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Butterflies make a big comeback across the pond

The annual UK Butterfly Monitoring Scheme (UKBMS) has revealed that more than two-thirds of butterfly species returned in greater numbers in 2018 compared to the previous year. Two of the rarest UK species, the Large Blue and Black Hairstreak, made a bigger comeback than any other year on record.

From 2017 to 2018, numbers of the Large Blue increased by 58 percent and numbers of the endangered Black Hairstreak exploded by more than 900 percent. According to the experts, these rare butterfly populations were boosted by both warm summer weather and a cold spell in late winter that likely helped caterpillars survive.

Common white butterflies also had a good year after many below-average seasons, with the numbers of various white species rising by as much as 155 percent. In addition, the Brown Argus and Speckled Wood recorded their third best season, while the threatened Duke of Burgundy was up by 65 percent.

Despite this progress, however, the Butterfly Conservation reports that “2018 was still only an average year for the UK’s butterflies.” Overall, 36 out of 57 species have declined since record-keeping began just over four decades ago.

Not all of the UK’s butterflies had a good 2018 season, as the hot spring and summer weather produced drought conditions that damaged caterpillar food plants. As a result, the Gatekeeper, the Small Skipper, and Essex Skipper all experienced significant declines of up to 32 percent.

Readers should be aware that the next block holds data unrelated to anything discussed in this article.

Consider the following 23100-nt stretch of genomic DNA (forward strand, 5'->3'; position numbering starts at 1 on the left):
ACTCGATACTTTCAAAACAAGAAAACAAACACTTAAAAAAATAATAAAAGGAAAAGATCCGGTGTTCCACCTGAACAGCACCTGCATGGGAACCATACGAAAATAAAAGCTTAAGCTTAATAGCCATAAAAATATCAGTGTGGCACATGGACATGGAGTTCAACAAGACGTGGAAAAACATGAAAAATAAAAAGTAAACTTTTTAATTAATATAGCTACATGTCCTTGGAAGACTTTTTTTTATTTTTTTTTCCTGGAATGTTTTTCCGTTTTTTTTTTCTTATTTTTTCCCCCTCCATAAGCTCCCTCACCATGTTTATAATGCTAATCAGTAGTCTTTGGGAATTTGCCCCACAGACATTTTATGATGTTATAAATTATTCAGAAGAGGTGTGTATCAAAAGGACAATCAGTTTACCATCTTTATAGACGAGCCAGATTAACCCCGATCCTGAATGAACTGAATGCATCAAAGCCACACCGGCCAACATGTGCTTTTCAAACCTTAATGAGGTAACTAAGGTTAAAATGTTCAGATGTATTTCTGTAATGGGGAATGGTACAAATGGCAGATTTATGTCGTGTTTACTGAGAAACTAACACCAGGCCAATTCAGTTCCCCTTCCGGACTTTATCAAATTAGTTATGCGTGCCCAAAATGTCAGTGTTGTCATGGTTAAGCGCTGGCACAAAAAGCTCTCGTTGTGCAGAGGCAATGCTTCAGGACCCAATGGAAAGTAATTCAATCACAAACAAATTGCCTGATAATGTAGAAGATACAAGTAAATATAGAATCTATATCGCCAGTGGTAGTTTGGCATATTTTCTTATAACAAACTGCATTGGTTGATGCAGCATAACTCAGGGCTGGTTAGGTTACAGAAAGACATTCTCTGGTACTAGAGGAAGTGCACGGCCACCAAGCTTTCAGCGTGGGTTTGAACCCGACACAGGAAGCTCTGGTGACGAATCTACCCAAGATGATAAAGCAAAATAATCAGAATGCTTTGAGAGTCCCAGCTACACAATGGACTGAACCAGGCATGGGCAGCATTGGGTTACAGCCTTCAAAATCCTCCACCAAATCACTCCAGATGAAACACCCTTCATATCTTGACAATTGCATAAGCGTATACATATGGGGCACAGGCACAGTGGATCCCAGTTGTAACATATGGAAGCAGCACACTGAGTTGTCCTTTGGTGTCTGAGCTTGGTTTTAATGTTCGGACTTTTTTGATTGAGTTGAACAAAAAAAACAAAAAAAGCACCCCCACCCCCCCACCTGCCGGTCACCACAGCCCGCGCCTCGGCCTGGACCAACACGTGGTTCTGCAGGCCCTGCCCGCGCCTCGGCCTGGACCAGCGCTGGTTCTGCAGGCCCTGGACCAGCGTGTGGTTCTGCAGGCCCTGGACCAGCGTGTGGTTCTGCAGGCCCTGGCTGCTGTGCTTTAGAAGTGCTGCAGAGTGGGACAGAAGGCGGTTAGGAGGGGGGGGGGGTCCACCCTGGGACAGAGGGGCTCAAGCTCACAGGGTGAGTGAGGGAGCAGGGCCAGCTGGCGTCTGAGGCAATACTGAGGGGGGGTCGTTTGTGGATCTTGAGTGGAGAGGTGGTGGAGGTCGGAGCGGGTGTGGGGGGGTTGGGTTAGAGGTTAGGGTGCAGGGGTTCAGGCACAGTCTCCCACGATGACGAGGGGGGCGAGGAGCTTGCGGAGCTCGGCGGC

Professor Tom Brereton is the associate director of monitoring at Butterfly Conservation.

“2018 brought some welcome relief for butterflies following five below average years in a row. But, there were not as many butterflies around as we might have expected given the fabulous weather over much of the butterfly season and overall 2018 ranked as barely better than average,” said Brereton.

“This and the fact that two-thirds of butterflies show negative trends over the long-term highlights the scale of the challenge we face in restoring their fortunes and creating a healthier environment.”

“It remains to be seen what the knock-on effects of the 2018 heatwave will be. We know that extreme events such as this, which are set to increase under climate change, are generally damaging to butterflies.”

“The results show the positive impact that suitable weather conditions can have if there is suitable habitat in place for our butterflies to thrive,” added butterfly ecologist Dr. Marc Botham.

“Thanks to ongoing habitat management, many of our threatened species can benefit from the good weather like that of summer 2018, but more still needs to be done to improve the condition of the wider countryside as a whole so other species can also take advantage. This can start in our own back gardens, by leaving areas unmown and planting native wildflower species, for example.”

The UKBMS is organized and funded by Butterfly Conservation, the Centre for Ecology & Hydrology, the British Trust for Ornithology, and the Joint Nature Conservation Committee.

By Chrissy Sexton, Staff Writer

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